Just about every sporting event I’ve ever attended – whether it’s hockey, baseball, or car racing – has been enjoyed from the cheap seats. Boiling it down to one or two reasons, I was either too cheap or too tardy to secure tickets closer to the action. Nevertheless, I always enjoyed it.
Honda’s newest take on the family hauler, and Tim Cain’s favorite topic, also has a set of cheap seats. It’s called the LX. Let’s see if they are closer to the sky lounge or penalty box.
2018 Honda Odyssey Elite Review - Innovative, Safe, Luxurious, and Powerful Eight-Seater; Yours for $48,000
You buy an iPhone 6 assuming you will like it more en-han you liked your old iPhone 5. You were excited to read Tender Is The Night because The Great Gatsby was a worthy tale. You had high hopes for The Godfather Part II on your Christmas holidays in 1974, having waited more than two years since The Godfather permanently altered cinema.
Expectations are everything, and my expectations for the 2018 Honda Odyssey Elite, a 280-horsepower, $47,610, eight-seater were high precisely because our garage houses a 2015 Honda Odyssey EX. My van isn’t perfect, but I’d happily buy another. And seven years after the fourth-generation Odyssey went into production, expectations for the fifth-generation model have grown significantly.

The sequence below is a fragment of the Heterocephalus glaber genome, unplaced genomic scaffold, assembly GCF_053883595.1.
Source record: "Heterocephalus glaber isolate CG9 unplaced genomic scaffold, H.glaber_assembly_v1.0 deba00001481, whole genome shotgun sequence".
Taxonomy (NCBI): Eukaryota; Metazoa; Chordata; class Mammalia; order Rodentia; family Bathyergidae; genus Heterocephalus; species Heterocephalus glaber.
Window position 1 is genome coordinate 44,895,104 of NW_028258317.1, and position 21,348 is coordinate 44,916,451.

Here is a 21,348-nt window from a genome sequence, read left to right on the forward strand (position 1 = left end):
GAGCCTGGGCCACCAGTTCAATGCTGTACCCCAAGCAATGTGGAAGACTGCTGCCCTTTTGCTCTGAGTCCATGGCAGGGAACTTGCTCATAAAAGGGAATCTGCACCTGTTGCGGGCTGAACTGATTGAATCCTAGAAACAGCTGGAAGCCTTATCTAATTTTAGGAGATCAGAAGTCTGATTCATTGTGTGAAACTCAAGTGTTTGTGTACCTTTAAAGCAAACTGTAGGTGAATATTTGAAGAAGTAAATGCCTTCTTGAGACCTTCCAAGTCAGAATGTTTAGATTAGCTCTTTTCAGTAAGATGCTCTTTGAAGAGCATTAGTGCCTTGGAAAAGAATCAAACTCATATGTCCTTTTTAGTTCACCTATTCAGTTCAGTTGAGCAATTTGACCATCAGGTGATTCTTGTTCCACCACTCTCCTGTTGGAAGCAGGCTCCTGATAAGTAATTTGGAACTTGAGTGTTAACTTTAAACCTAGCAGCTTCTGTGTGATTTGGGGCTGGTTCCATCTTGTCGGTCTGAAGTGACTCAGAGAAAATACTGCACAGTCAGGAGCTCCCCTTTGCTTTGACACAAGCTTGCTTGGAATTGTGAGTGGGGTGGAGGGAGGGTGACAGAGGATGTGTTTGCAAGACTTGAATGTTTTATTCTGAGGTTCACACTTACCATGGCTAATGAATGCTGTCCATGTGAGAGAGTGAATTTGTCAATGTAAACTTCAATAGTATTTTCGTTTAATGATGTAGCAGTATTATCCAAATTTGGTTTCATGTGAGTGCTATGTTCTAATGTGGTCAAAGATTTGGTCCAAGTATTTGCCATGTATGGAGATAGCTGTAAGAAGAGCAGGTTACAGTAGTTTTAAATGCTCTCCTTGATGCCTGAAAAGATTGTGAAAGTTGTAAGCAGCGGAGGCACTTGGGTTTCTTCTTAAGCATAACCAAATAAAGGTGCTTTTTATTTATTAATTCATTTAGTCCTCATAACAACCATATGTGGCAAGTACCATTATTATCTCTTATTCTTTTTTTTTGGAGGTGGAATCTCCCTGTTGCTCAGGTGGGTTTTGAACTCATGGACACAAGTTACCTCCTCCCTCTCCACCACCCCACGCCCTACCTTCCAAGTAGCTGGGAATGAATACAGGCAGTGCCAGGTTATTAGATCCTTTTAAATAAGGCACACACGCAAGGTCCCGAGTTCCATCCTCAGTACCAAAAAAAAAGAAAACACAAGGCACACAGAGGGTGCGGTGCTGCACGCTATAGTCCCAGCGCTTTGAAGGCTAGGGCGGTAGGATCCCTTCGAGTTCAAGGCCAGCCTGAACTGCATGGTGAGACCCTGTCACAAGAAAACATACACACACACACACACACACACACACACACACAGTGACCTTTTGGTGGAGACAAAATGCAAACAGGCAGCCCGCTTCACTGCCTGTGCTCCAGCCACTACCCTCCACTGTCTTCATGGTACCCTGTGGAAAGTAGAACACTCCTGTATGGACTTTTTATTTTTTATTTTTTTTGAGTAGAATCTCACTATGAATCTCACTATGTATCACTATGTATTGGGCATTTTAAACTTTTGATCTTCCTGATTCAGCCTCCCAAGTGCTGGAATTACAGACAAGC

It’s 2017, not 2011. We expect quieter cabins, more powerful and more efficient engines, better interior materials, more standard features, and novel equipment.
In almost every facet, the fifth-gen 2018 Honda Odyssey is multiple steps beyond the fourth-gen Odyssey I own. But not every step forward is a step in the right direction.
Sometimes a manufacturer churns out a base trim that — all things considered — might just be the best choice for that particular model. Here’s a candidate.
Wait, wait, wait! Yes, this is a minivan … but before you scroll past this post to revel in Steph’s news reports or one of Jack’s adventures, consider this: when was the last time you bought something which truly made your life easier? Because that’s what minivans are all about.
They say the grass is greener on the other side. I say, just give me more grass on my side; any color will do.